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Sun, Apr 18, 2010

Honeywell Makes Communications, GPS Announcements At Space Symposium

SERDES Communications Circuitry Is Radiation-Hardened For ISS

The space industry’s first radiation hardened electronic component for communication systems, which improves the speed of serial data communication fifty-fold over existing space electronics, has been selected to upgrade communication systems on the International Space Station. Honeywell made that announcement, along with others, at the International Space Symposium in Colorado Springs, CO.

CERDES Commuications System
Honeywell’s SERDES Quad Redundant Serializer / Deserializer will be launched on NASA’s space shuttle in August 2010. The company says the SERDES capability can be embedded into an HX5000 Application Specific Integrated Circuit (ASIC) or used as a standalone component in a system built by an electronics integrator. It allows significantly higher communication rates, up to 3.125 gigabytes per second per channel. Honeywell has achieved  production upgrade of the SERDES standard product – which is available for flight program use today – and submitted the requirements to obtain a Qualified Manufacturers Listing (QML).

“Honeywell's SERDES standard product is an industry first, providing commercial and military space  satellite operators with faster, more reliable data communications,” said Dave Douglass, Honeywell vice president, Space. “This is the first multi-channel SERDES device for severe radiation environments, and will allow satellite manufacturers to significantly increase system network capacity.”

The company claims that the benefits from the Quad Redundant SERDES Transceiver include much higher data throughput while dramatically reducing power, board and cable routing and system complexity.

GPS Inertial Measurment Units
Honeywell also announced that it has been selected to supply newly designed Inertial Measurement Units (IMU), used to accurately position satellites in orbit, for the United States Air Force (USAF) Global Positioning Satellite III Program, in a contract worth $45 million.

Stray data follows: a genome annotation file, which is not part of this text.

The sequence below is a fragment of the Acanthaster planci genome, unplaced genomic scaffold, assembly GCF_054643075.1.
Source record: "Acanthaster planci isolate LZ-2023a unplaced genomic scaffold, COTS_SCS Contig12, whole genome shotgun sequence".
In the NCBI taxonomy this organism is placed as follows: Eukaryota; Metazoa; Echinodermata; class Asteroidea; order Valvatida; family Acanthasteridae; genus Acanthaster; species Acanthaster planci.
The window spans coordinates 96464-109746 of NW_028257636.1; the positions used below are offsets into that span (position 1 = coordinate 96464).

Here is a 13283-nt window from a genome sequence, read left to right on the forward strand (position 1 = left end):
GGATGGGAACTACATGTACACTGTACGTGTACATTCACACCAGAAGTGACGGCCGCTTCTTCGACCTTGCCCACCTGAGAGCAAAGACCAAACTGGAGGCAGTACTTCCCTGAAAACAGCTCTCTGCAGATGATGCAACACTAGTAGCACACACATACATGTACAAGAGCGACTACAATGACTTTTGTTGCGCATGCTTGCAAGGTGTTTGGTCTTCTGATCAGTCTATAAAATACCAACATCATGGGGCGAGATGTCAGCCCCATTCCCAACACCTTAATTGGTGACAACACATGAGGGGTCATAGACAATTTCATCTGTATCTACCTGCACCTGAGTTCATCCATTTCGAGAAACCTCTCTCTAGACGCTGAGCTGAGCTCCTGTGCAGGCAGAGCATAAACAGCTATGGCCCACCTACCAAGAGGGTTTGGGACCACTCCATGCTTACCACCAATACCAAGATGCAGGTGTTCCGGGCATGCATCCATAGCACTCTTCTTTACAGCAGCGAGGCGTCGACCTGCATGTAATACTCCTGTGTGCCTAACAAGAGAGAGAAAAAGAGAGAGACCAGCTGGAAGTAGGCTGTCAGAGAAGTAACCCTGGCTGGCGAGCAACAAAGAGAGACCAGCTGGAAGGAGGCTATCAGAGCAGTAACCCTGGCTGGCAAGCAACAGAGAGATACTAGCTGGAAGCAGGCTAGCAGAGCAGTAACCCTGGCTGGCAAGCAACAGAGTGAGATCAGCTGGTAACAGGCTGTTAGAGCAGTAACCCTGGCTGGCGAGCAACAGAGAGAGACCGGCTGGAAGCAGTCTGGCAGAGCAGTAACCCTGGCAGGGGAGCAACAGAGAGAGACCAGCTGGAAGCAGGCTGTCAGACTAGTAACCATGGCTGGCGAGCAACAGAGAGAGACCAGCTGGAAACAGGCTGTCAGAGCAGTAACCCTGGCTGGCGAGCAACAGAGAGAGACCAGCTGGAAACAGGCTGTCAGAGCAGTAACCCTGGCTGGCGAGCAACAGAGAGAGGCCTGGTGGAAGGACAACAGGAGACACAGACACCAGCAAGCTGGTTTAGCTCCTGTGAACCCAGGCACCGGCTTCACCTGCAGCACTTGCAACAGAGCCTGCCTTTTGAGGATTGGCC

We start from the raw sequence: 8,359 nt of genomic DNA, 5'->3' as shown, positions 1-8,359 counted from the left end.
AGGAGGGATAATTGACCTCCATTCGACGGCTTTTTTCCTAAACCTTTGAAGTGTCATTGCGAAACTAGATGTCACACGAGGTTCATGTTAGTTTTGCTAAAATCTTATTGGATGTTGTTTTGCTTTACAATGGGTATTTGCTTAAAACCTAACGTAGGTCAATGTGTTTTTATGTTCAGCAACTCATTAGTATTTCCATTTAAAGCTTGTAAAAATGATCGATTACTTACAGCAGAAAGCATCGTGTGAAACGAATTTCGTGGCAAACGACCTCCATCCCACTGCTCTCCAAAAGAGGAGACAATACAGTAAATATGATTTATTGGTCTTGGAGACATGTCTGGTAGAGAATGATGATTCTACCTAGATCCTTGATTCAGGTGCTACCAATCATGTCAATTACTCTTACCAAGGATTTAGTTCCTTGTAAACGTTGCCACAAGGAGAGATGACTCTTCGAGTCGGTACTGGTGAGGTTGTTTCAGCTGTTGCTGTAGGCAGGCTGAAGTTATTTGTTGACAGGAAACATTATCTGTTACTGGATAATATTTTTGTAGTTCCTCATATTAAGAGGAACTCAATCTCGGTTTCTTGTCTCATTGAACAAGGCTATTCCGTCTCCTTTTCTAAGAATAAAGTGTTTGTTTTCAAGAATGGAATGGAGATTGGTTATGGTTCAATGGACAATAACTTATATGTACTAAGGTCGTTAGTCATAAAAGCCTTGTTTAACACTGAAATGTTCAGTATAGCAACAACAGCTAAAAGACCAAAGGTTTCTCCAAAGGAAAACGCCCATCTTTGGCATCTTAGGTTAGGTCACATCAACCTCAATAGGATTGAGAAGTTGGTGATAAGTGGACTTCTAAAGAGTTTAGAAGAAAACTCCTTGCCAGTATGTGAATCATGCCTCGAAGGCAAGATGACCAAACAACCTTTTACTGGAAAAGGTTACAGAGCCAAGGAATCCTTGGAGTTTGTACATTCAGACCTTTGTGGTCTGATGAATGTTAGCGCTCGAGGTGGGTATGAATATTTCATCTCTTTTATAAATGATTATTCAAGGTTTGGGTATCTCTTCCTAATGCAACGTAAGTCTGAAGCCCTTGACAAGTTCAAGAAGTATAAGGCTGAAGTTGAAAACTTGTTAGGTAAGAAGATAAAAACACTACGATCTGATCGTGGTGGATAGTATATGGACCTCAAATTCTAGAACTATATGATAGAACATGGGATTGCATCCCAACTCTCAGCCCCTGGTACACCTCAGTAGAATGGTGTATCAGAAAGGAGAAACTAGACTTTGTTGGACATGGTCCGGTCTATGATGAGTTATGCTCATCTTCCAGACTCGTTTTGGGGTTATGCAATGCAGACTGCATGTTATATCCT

“Honeywell designed new IMUs to respond to the demands of today’s spacecraft with more reliable units that will extend satellite missions,” said Dave Douglass, Honeywell vice president, Space, Missiles and Munitions. “The advanced technology IMU utilizes Honeywell’s solid state Fiber Optic Gyro technology to assure higher accuracy and longer life.”

The USAF Global Positioning System provides precise timing and positioning information for military and civil users. The GPS III system, scheduled to begin launching in 2014, will provide additional signals to improve accuracy as well as anti-jamming measures crucial for the U.S. military. The new Honeywell IMU was developed for space applications that must survive harsh natural and man-made environments while providing extremely precise measurement capability and long mission life. This GPS III application represents the first in a family of IMUs developed by Honeywell targeted for the commercial and military market.

Landsat-5 Satellite Extension
The company's final announcement for Tuesday was that it's flight operations support team for Landsat-5 has completed the mission’s 26th year in orbit, well beyond the planned three-year mission-life, delivering data for the U.S. Geological Survey (USGS).

NASA launched Landsat-5 in March 1984, scheduled for retrieval by the space shuttle three years later. The retrieval did not occur and 26 years later, Landsat-5 is still flying, capturing images of the Earth’s global landmass, coastal boundaries, and coral reefs. The satellite has provided more than 700,000 images of the Earth’s land surface for scientists.

“The Honeywell flight engineers make heroic efforts on a regular basis to keep the mission alive,” said Tegan Collier, Honeywell Technology Solutions, Inc. (HTSI), manager of Landsat Flight Operations. “The satellite was well-built, but it’s also been well-flown. Honeywell has shown the expertise required to extract mission value out of the spacecraft well beyond expectations.”

Honeywell provides flight operations support for Landsat-5 for the USGS from the control center in HTSI’s headquarters in Columbia, MD., and a back-up operations center at the nearby Goddard Space Flight Center. Honeywell is working with the USGS to extend the Landsat-5 mission to 2013.



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